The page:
Nearly half of London’s boroughs still have fewer residents than they once did

London from the air. Image: Getty.

Between World War 2, and the mid 1980s, London's population did something surprising: it fell.

London grew rapidly in the 19th and early 20th centuries until, by 1939, the population of the area now covered by Greater London stood at around 8.6m. Then the Luftwaffe arrived, and for the next four and a bit decades, thanks to war, suburbanisation and the creation of the New Towns, it fell by nearly a quarter, bottoming out at 6.6m at around the time of the 1981 census.

Since then, it's started to grow again, overtaking its previous peak in January 2015. Today, there are more people in London than there have ever been before. Oh happy day.

In some ways, this description is a bit over-simplistic, because it's imposing a modern definition of London on a time before it existed. Greater London didn't come into being until 1965; so looking at population figures for that area in 1939 is a bit like looking at the entire commuter zone now. If we were to look at the entire metro area, it's possible London's population never fell at all.

The different trajectories of inner and outer London’s populations. Source: CityMetric/census data.

At any rate, the point is that, from early in the 20th century, London's workforce were increasingly living at a distance from the centre of the city and commuting in. One odd side effect of this is that many of its inner boroughs actually have smaller populations – in some cases, much smaller – than they did in the late 19th or early 20th centuries. In 1901, what is now Tower Hamlets was home to 597,000 people. By 1981, it was just 142,000, and even by 2015 it was just 297,000.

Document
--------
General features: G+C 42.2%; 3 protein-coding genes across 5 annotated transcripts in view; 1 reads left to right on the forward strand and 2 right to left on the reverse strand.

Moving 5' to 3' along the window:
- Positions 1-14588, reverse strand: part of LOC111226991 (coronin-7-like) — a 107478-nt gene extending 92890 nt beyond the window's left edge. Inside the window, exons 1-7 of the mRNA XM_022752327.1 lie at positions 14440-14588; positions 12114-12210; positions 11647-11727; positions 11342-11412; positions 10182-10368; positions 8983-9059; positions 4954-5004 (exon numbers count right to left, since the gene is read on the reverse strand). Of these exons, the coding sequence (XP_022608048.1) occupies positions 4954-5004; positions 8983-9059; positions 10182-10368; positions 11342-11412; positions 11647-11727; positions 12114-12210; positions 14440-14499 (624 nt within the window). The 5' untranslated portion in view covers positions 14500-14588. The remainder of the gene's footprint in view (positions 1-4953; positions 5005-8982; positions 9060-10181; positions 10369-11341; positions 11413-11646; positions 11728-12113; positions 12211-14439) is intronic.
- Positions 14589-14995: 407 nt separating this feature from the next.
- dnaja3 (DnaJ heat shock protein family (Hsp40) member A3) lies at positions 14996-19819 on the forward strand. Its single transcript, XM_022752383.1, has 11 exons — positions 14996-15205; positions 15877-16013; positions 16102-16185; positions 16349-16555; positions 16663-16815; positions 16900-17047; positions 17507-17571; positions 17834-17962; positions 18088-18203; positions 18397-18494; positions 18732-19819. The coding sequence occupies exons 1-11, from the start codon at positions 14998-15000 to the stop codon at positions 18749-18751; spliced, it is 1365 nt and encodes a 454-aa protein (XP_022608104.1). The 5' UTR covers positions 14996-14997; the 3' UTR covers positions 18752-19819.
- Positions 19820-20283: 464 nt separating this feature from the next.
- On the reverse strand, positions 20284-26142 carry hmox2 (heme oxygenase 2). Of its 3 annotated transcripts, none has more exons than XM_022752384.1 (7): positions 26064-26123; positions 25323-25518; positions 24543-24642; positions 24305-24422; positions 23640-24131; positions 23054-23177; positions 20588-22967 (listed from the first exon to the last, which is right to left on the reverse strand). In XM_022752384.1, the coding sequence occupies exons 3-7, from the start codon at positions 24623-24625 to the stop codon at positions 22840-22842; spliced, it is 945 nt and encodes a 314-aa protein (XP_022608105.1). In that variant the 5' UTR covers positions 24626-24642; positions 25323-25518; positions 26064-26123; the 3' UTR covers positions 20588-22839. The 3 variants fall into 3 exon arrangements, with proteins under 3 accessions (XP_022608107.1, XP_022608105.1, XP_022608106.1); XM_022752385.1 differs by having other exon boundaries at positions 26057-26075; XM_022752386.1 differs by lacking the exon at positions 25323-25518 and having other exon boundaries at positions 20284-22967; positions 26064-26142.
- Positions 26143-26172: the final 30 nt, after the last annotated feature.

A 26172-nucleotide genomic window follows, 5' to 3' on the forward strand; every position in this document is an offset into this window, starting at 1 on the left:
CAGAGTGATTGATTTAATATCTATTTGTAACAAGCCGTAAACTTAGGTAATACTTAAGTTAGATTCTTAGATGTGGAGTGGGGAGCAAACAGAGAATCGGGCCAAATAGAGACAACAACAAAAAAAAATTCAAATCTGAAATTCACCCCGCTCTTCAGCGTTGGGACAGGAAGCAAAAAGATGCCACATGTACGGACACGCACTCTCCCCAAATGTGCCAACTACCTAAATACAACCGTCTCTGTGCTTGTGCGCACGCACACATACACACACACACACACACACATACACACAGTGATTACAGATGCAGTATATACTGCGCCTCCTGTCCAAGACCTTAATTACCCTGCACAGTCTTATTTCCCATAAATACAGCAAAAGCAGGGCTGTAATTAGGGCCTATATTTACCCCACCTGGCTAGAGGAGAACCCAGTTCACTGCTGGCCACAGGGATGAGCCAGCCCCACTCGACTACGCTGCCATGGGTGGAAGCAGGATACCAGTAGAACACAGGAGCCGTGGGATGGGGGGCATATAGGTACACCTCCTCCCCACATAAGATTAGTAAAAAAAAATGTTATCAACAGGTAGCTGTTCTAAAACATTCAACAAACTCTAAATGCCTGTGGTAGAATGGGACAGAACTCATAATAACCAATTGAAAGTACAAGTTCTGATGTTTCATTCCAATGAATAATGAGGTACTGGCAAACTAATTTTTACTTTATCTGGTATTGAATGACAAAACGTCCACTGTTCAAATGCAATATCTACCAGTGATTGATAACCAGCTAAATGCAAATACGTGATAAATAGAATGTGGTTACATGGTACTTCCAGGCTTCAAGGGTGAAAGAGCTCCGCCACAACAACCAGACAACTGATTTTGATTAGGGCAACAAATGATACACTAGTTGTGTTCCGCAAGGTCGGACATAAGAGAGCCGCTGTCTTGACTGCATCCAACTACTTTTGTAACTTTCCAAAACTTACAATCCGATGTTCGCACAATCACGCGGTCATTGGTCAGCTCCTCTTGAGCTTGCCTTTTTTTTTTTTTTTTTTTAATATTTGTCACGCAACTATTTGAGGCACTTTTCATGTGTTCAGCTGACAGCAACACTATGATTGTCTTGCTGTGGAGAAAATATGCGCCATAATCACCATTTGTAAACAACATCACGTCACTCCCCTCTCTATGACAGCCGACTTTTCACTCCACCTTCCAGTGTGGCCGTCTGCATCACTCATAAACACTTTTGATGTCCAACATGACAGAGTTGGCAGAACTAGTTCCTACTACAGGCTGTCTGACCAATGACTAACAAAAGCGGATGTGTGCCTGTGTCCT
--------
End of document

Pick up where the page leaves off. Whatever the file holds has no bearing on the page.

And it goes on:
To get a sense of when the different boroughs peaked, in 2010, the urban planning researcher Steve Chambers made a map. It showed the year at which each borough's population historically peaked, before dropping back again.

That, though, contained a few inaccuracies (hat tip: Neal Hudson), so we've double checked the data on the London Datastore and produced our own version. Here it is:

One quick note on this. One is that the population of the City of London was higher in 1881 than at any year since – but it was even higher in 1871, and higher still in each decade before that, going all the way back to when recrods began in 1821. It's entirely possible it was at its most densely populated before anyone bothered to count.

Anyway. As Chambers wrote in a blogpost at the time,

the population peaks for each borough tell a story in themselves of people moving outwards, deserting the inner core and, come the 1960s and 1970s, leaving London altogether.

Those figures obviously predate the 2011 census, though, and the world has changed asince then. So here's another map.

The green/blue boroughs are those which still have fewer residents than they once did; once again, the year represents the census at which their population peaked.

The pink/red boroughs are those which have overtaken their previous peak. There, the year represents the first census (or, for 2015, mid-year estimate) at which they over-took that peak.

What you can see at a glance is that outer London is now as heavily populated as it's ever been. But much of the inner city is still empty compared to how it once was. In all, there are still 14 boroughs, plus the City of London, where the population has yet to return to its former peak.

Editor's note: This story was heavily corrected at 11am on 21 March to reflect the fact we'd muffed up the data. Sorry about that. The story remains unchanged however.

Jonn Elledge is the editor of CityMetric. He is on Twitter as @jonnelledge and also has a Facebook page now for some reason. 

Want more of this stuff? Follow CityMetric on Twitter or Facebook.


 

 
 
 
 

Podcast: Uber & out

Uber no more. Image: Getty.

Oh, capitalism. You had a good run. But then Transport for London decided to ask Uber to take some responsibility for the safety of its passengers, and thus did what 75 years of Soviet Communism failed to do and overthrew the entire economic system of the Western world. Thanks, Sadiq, thanks a lot.

In the unlikely event you've missed the news, the story so far: TfL has ruled that Uber is not a fit and proper company to operate cabs, and revoked its licence. Uber has three weeks to appeal before its cabs need to get off the road.

To commemorate this sad day, I've dragged Stephen Bush back into the podcasting basement, so we can don black arm bands and debate what all this means – for London, for Uber, for the future (if it has one) of capitalism.

May god have mercy on our souls.

Jonn Elledge is the editor of CityMetric. He is on Twitter as @jonnelledge and also has a Facebook page now for some reason. 

Want more of this stuff? Follow CityMetric on Twitter or Facebook.